Does an artist really have to die before their work gains fame?
Leonardo Da Vinci was famous in his lifetime—a rare feat achieved by few other artists. He was skilled not only in painting and drawing, but also as a scientist, mathematician and inventor. He had a good start on his path to fame when, at 14, he was apprenticed to one of the best painters of the time, Andrea del Verrocchio.
As a fully-fledged artist, Da Vinci was commissioned by nobility and clergymen to paint; his success is often attributed to this. The Last Supper (1498) and Virgin of the Rocks (1483) were both religious commissions. In 1482, he was also employed by Lorenzo di Medici, the ruler of Florence, to make a silver lyre for the Duke of Milan as a peace offering.
People celebrated his genius both during his life and after his death. He was one of the first to start dissecting human bodies. The Mona Lisa is undeniably one of the most famous paintings in the world today, and Dan Brown’s incredibly popular 2003 novel, The Da Vinci Code propelled the artist into popular culture.
Michaelangelo is another rare artist who gained fame during his lifetime. The same Lorenzo di Medici also played a part in helping Michelangelo gain fame.
His most famous work, the ceiling of the Sistine Chapel, took four years to complete. He became so popular during in his lifetime that he had two biographies written about him before he died.
What about artists who weren’t as fortunate to gain fame before they died? Vincent Van Gogh is probably the most well known for being a struggling artist. Some will say that it’s his innovative command of colour and shape that makes him so well known today, others will say his mental illness overshadows that. Referred to as the ‘mad artist’, a lot of people know him for cutting off his own ear.
Van Gogh became famous very soon after his death with memorial exhibitions held in Brussels, Paris, The Hague and Antwerp. His work was brought to public attention by critic Albert Aurier who in 1890 published an article praising the intensity of Van Gogh’s artistic vision. His fame reached its peak in the early 20th century when his letters were published, leading the public to a curiosity surrounding the mystique of the troubled genius. Additionally, Irving Stone wrote a biographical novel about the artist that started Van Gogh’s fame in America. His work went on to inspire and influence many other artists.
Like Van Gogh, Monet was underappreciated in his lifetime. Many people didn’t understand or like his unique style, and many of his works were rejected for deviating from tradition.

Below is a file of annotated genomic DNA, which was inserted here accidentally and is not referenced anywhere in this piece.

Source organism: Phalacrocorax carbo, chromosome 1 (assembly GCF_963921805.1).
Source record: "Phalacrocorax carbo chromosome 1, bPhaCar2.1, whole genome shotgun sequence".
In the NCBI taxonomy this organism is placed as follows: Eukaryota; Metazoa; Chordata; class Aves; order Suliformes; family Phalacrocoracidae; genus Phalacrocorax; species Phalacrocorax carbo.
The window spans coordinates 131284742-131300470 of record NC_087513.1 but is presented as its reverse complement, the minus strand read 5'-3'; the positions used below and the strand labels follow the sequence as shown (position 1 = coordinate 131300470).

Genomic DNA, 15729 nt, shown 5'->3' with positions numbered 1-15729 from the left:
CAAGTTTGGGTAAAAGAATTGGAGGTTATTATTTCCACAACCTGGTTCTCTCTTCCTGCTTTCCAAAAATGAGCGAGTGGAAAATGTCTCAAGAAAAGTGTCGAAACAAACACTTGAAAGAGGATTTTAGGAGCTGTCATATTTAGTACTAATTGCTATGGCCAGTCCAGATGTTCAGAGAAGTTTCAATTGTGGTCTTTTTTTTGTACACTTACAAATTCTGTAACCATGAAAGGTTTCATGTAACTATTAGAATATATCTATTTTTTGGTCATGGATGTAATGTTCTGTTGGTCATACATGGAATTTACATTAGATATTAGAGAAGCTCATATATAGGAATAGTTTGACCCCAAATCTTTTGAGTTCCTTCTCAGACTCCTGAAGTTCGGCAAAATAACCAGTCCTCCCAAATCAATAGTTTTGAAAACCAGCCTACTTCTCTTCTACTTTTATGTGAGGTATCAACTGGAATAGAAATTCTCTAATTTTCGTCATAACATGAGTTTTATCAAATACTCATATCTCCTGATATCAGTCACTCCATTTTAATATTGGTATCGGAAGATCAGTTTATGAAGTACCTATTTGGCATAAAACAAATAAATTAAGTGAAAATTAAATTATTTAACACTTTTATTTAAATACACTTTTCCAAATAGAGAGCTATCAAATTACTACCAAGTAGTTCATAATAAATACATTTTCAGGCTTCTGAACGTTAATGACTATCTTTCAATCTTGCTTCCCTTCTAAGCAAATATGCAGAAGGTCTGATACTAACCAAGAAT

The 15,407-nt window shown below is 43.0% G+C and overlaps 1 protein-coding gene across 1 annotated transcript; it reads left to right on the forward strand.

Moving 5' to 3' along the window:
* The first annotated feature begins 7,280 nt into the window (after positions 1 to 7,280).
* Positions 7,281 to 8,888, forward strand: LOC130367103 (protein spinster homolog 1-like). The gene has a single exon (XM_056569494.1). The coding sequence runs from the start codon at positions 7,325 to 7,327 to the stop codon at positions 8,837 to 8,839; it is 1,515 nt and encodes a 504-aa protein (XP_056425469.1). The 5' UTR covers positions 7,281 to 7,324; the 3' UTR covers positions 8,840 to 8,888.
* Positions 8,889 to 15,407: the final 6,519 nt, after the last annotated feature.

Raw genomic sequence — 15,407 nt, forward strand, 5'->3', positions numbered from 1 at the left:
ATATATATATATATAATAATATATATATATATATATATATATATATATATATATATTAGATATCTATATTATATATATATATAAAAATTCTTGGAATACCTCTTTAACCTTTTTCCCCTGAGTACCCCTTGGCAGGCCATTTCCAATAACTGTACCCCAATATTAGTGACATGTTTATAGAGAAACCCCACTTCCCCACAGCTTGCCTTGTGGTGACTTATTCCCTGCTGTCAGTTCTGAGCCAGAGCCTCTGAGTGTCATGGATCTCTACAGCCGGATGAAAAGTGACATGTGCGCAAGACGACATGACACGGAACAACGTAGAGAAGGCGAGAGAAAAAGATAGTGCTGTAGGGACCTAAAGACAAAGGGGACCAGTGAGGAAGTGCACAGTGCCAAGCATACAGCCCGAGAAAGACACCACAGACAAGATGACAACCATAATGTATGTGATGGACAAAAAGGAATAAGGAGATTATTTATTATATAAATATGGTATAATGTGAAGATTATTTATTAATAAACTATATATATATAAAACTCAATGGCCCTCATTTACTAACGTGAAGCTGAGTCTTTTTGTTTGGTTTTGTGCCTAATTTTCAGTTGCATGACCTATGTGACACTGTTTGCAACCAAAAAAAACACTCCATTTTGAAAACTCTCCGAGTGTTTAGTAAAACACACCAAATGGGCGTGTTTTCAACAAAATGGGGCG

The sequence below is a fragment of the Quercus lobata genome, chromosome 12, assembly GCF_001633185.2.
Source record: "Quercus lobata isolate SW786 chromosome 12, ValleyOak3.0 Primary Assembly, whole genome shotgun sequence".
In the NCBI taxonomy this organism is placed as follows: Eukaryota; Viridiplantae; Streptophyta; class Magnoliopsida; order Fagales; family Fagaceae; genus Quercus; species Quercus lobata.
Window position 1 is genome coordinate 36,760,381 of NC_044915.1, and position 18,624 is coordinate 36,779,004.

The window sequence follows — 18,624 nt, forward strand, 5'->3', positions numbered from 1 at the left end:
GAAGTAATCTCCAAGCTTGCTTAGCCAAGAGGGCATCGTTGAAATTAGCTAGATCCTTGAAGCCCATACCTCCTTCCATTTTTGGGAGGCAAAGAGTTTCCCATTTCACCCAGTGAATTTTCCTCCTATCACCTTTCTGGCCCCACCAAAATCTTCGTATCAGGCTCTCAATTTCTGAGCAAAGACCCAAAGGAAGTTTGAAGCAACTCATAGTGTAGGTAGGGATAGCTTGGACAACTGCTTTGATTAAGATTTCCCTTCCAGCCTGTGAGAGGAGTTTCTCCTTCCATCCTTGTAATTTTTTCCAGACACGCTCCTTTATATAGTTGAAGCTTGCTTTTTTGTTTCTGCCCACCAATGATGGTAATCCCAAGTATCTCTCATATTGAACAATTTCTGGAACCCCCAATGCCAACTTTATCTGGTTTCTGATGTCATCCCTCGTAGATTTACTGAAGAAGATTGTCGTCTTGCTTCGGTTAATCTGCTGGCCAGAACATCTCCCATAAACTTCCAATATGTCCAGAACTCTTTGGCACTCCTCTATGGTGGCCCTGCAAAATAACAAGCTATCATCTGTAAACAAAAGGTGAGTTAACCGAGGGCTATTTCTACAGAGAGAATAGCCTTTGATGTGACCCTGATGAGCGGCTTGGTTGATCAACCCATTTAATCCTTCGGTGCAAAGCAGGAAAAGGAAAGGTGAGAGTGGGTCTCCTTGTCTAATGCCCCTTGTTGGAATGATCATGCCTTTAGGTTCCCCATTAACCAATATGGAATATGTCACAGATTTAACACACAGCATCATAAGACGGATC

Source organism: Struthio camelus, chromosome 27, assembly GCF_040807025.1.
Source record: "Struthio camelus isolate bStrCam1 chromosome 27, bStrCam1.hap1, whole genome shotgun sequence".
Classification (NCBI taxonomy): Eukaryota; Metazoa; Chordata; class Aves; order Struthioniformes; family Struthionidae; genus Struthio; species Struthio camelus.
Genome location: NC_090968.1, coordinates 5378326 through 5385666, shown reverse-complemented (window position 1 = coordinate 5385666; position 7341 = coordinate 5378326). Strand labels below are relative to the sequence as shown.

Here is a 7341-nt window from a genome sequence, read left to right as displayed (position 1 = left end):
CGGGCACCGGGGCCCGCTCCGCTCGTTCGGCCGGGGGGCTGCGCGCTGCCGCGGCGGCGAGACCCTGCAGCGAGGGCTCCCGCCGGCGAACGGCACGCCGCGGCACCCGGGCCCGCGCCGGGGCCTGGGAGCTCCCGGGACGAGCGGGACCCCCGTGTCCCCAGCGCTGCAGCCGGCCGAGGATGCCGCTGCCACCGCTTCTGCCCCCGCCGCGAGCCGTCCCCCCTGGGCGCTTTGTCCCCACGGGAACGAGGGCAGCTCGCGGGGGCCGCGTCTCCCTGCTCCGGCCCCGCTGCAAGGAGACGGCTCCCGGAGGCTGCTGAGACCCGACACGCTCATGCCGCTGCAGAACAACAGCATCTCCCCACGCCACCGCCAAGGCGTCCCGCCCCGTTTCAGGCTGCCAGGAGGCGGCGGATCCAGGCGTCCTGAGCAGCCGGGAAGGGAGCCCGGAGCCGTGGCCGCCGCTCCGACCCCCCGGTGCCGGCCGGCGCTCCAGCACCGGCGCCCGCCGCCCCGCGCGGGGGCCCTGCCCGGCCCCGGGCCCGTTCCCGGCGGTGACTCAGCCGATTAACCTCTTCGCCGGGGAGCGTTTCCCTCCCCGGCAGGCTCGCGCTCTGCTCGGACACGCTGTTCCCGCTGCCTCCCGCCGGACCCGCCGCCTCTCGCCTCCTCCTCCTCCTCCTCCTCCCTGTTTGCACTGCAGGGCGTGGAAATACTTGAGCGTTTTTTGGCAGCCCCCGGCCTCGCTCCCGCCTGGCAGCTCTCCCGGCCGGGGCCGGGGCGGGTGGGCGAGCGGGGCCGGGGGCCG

Picasso is one of the biggest names in art, and his work has broken the record price for art sold at auction multiple times. He studied under his father, a fine art teacher, and slowly began to gain fame for his work over time. He became involved in the art community, but didn’t really start making a profit until 1905 when he caught the attention of collector Gertrude Stein. He continued to grow in fame because of his ever-changing artistic development, from realism to cubism to surrealism, and is now known as an artistic trailblazer.
What about famous artists who are still alive today? Perhaps the most interesting of them all is Banksy, an artist who managed to gain fame and sell for millions without even revealing his identity.
Banksy has been working since the 1990s using graffiti to illustrate anti-establishment and anti-capitalist messages. Due to the very public setting of the work, Banksy’s pieces gain attention very quickly. This, combined with the elusivity of the artist, makes each one quickly gain worth. A number of celebrities have bought Banksy’s work, and there have been many disputes about who owns a piece of artwork when it shows up on their property.
How do artists become famous?
It’s safe to say that the most famous artists are the great innovators. Their ideas may be appreciated in their time or they may not; their rise to fame may be slow or explosive. There’s no definitive way to find fame as an artist—though it seems to be a combination of skill, imagination, cultural readiness and a little bit of luck.